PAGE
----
Yellowstone volcano eruption latest: X-ray images reveal source of heat beneath USA | Science | News

Scientists studying the caldera have uncovered a shocking new source of volcanism beneath the national park.

Geologists from the Virginia Polytechnic Institute and State University (Virginia Tech) believe Yellowstone is powered by a gigantic ocean plate beneath the Western United States.

Until recently, scientists believed Yellowstone sourced its power directly from the Earth’s core like the erupting Kilauea volcano in Hawaii.

But a new study published in the journal Nature Geoscience by Ying Zhou, an associate professor at Virginia Tech, shows a different history of Yellowstone volcanism.

Professor Zhou said: “In this research, there was no evidence of heat coming directly up from the Earth’s core to power the surface volcano at Yellowstone.

“Instead, the underground images we captured suggest that Yellowstone were produced by a gigantic ancient oceanic plate that dove under the Western United States about 30 million years ago.

“This ancient oceanic plate broke into pieces, resulting in perturbations of unusual rocks in the mantle which led to volcanic eruptions in the past 16 million years.”

The expert added the Yellowstone eruptions are understood to have been extremely violent and explosive.

Professor Zhou and her associates created X-ray-like images of the Earth’s interior with the aid of the USArray network of potable seismographs spread across the continental US.

The researcher discovered an anomalous structure about 250 to 400 miles beneath the line of Yellowstone volcanoes.

Professor Zhou said: “This evidence was in direct contradiction to the plume model.”

Roughly 16 million years ago a gigantic oceanic plate in the Pacific, dubbed the Farallon plate, wedged itself beneath the modern-day Western US.

The Farallon plate crumbled into numerous pieces as a result and a section of the subducted plate tore off and sunk into deep earth.

The sinking section of the plate caused hot material to slowly creep upwards to form what today is known as the Yellowstone supervolcano chain.

Professor Zhou said: “The process started at the Oregon-Idaho border about 16 million years ago and propagated northwestward, forming a line of volcanoes that are progressively younger as they stretched northwest to present-day Wyoming.”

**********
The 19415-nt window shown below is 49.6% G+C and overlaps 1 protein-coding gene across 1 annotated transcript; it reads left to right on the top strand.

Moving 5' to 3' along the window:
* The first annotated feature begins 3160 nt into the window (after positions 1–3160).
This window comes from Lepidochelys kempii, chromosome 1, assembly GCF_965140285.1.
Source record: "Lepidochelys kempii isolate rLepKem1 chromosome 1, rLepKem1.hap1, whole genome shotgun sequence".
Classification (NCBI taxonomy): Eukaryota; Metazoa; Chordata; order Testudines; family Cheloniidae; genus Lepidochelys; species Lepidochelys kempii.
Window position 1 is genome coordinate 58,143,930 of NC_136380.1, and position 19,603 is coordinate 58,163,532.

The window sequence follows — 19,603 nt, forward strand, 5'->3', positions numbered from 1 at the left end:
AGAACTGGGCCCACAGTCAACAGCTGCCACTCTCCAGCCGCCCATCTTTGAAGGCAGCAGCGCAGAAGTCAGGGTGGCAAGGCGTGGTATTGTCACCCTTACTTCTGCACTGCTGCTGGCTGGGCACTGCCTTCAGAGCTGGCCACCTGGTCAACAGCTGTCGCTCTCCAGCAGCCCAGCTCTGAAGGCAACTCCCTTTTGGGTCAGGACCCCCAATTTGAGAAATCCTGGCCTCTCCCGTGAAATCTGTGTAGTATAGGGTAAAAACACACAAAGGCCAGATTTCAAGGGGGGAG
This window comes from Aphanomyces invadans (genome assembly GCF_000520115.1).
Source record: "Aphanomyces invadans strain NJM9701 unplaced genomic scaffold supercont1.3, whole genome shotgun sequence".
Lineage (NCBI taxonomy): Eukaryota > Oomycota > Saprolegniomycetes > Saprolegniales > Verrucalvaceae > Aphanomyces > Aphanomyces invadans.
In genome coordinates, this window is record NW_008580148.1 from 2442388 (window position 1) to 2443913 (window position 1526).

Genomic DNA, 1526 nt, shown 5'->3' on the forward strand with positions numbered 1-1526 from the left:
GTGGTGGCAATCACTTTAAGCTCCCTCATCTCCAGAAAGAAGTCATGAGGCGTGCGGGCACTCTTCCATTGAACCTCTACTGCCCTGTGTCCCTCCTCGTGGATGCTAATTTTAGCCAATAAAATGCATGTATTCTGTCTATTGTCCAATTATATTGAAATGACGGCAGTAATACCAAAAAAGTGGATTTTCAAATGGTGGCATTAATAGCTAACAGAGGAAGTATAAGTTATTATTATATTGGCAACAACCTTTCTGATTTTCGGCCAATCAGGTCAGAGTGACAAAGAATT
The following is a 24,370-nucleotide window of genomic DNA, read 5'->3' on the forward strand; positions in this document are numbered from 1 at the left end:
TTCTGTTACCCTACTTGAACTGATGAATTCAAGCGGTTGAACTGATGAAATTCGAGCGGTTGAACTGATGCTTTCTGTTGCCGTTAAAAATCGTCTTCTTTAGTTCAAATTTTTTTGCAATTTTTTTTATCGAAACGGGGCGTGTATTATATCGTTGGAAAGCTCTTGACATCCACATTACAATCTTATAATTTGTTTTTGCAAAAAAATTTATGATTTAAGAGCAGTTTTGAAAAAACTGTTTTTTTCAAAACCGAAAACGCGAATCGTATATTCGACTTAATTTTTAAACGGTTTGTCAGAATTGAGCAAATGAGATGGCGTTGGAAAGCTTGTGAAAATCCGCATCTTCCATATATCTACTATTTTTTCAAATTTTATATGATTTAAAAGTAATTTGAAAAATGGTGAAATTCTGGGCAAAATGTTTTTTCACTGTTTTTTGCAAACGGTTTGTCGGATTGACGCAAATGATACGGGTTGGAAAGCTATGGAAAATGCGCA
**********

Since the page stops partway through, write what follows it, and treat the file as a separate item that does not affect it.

The previously accepted plume model of Yellowstone volcanism was used to explain the supervolcano’s hotspots stretching from Oregon, through Idaho, Wyoming and the Midwest.

But Professor Zhou said the moving North American plate would have displaced the older volcanoes over the fixed-position plume towards the Oregon-Idaho border.

She said: “It has always been a problem there, and scientists have tried to come up with different ways to explain the cause of Yellowstone volcanoes, but it has been unsuccessful.”

The last known Yellowstone volcano eruption is estimated to have occurred some 630,000 years ago but there are no models to predict when Yellowstone might blow again.

But applying the X-ray-like technology to the supervolcano caldera can help scientist further study the oceanic plate that appears to have driven Yellowstone volcanism millions of years ago.

Professor Zhou said: “This is the first time the new imaging theory has been applied to this type of seismic data, which allowed us to see anomalous structures in the Earth’s mantle that would otherwise not be resolvable using traditional methods.

“The next step will be to increase the resolution of the X-ray-like images of the underground rock.

“More detailed images of the unusual rocks in the deep earth will allow us to use computer simulation to recreate the fragmentation of the gigantic oceanic plate and test different scenarios of how rock melting and magma feeding system work for the Yellowstone volcanoes.”

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